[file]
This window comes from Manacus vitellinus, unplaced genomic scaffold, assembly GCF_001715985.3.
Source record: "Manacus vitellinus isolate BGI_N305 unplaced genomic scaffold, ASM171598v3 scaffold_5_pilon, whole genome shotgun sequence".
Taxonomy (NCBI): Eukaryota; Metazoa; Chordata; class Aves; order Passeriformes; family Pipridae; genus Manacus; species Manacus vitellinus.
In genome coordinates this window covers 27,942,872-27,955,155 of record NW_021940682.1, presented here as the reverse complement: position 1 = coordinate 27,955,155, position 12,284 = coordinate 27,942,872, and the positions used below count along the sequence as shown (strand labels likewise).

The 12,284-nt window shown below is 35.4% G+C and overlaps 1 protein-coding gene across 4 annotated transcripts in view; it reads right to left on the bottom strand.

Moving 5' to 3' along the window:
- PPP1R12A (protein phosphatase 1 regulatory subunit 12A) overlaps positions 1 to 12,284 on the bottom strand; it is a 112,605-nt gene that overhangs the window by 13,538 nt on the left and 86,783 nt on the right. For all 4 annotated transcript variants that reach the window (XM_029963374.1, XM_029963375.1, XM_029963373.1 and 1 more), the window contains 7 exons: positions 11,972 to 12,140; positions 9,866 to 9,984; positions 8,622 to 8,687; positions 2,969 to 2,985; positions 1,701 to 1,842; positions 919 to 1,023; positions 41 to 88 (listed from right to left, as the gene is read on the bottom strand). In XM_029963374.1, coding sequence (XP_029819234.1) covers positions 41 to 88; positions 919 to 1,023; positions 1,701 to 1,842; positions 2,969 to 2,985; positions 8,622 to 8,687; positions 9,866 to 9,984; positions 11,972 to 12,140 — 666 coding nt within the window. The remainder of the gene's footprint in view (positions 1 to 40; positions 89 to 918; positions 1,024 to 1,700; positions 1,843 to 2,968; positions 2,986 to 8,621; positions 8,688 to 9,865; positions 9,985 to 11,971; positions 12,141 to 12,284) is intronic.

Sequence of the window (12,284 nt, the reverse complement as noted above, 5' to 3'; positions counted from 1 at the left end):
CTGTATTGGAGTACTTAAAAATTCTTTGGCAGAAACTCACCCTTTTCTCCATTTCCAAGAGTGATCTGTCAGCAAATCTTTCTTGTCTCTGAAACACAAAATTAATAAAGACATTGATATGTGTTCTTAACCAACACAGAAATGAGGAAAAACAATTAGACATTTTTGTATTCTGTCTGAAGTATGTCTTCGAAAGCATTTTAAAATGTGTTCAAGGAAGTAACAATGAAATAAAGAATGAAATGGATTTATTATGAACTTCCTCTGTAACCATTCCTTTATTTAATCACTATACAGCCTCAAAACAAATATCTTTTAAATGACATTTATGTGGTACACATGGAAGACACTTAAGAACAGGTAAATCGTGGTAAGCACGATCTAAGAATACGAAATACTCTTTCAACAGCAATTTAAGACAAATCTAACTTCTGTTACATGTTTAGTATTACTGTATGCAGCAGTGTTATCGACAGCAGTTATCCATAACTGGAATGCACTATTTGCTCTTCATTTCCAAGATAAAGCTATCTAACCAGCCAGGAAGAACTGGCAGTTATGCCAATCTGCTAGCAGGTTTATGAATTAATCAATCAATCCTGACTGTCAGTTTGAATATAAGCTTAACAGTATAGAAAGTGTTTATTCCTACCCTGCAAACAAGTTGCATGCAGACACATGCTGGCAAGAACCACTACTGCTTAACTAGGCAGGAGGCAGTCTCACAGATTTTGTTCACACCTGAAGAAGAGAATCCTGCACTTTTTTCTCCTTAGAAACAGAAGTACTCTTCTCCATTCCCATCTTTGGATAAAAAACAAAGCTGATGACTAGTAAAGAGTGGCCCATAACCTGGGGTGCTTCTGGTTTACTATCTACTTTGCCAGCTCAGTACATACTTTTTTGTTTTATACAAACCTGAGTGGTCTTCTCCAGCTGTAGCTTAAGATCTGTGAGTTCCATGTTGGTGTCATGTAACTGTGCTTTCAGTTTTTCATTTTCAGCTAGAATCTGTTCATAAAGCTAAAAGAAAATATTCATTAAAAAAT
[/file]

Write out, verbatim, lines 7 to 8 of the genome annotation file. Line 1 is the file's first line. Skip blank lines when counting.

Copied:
- PPP1R12A (protein phosphatase 1 regulatory subunit 12A) overlaps positions 1 to 12,284 on the bottom strand; it is a 112,605-nt gene that overhangs the window by 13,538 nt on the left and 86,783 nt on the right. For all 4 annotated transcript variants that reach the window (XM_029963374.1, XM_029963375.1, XM_029963373.1 and 1 more), the window contains 7 exons: positions 11,972 to 12,140; positions 9,866 to 9,984; positions 8,622 to 8,687; positions 2,969 to 2,985; positions 1,701 to 1,842; positions 919 to 1,023; positions 41 to 88 (listed from right to left, as the gene is read on the bottom strand). In XM_029963374.1, coding sequence (XP_029819234.1) covers positions 41 to 88; positions 919 to 1,023; positions 1,701 to 1,842; positions 2,969 to 2,985; positions 8,622 to 8,687; positions 9,866 to 9,984; positions 11,972 to 12,140 — 666 coding nt within the window. The remainder of the gene's footprint in view (positions 1 to 40; positions 89 to 918; positions 1,024 to 1,700; positions 1,843 to 2,968; positions 2,986 to 8,621; positions 8,688 to 9,865; positions 9,985 to 11,971; positions 12,141 to 12,284) is intronic.

Sequence of the window (12,284 nt, the reverse complement as noted above, 5' to 3'; positions counted from 1 at the left end):